Green is definitely in. The Toyota Prius is the new “it” car. Organic clothes have become as chic as Armani suits. And natural foods stores are the hot place to grab groceries. While many of us are making simple, everyday lifestyle changes to help better our bodies and our environment, we yearn to do more: We want to make a more positive environmental impact with our purchases.
With this desire in mind, Delicious Living explored alternative-energy technologies for today’s consumers. Also known as renewable energy, the concept of alternative energy may seem futuristic to some. But we discovered that many of the available options are contemporary, useful, and affordable for most concerned consumers. Welcome to the greening of the 21st century.
If you’ve ever flown a kite, gone sailing, or even watched leaves swish off your trees, then you’re familiar with wind power. Windmills have been used since at least 200 b.c. to grind grain and pump water. Today, more efficient wind turbines can be found throughout the world, sometimes en masse on wind “farms”—and all for producing electricity.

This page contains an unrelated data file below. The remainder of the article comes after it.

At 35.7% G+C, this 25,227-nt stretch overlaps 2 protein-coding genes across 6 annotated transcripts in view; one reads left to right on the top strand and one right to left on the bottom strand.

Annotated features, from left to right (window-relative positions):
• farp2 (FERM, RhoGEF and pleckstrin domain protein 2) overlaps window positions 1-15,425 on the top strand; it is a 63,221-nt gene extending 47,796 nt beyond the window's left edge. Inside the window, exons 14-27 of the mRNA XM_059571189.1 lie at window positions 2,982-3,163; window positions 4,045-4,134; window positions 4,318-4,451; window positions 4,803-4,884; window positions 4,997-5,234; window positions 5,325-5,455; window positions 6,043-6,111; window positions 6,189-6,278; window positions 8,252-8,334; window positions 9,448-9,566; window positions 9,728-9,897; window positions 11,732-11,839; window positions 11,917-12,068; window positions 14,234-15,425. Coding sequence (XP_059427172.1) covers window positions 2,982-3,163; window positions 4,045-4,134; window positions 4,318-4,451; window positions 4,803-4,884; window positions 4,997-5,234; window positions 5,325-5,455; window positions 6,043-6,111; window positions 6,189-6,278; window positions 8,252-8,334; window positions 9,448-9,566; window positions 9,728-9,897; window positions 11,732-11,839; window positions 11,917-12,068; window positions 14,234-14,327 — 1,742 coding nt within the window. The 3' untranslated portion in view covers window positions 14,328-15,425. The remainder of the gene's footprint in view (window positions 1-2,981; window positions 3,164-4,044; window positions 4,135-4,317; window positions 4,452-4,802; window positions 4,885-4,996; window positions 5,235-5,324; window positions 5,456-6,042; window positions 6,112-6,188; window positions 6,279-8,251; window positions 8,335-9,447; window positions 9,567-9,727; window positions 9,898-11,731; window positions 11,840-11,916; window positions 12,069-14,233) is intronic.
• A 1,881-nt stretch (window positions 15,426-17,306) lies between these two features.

Still, wind power accounts for less than 1 percent of the electricity generated in the United States. Why? Some blame high initial construction costs for wind farms. However, this doesn’t seem to be an obstacle in Europe, which generates more than three-fourths of the world’s wind power, thanks partly to stricter air-quality standards and emissions controls. The American Wind Energy Association does report that utility-scale wind power, which is contributed to energy grids for mass consumption, is now expanding at an average annual rate of 20 percent.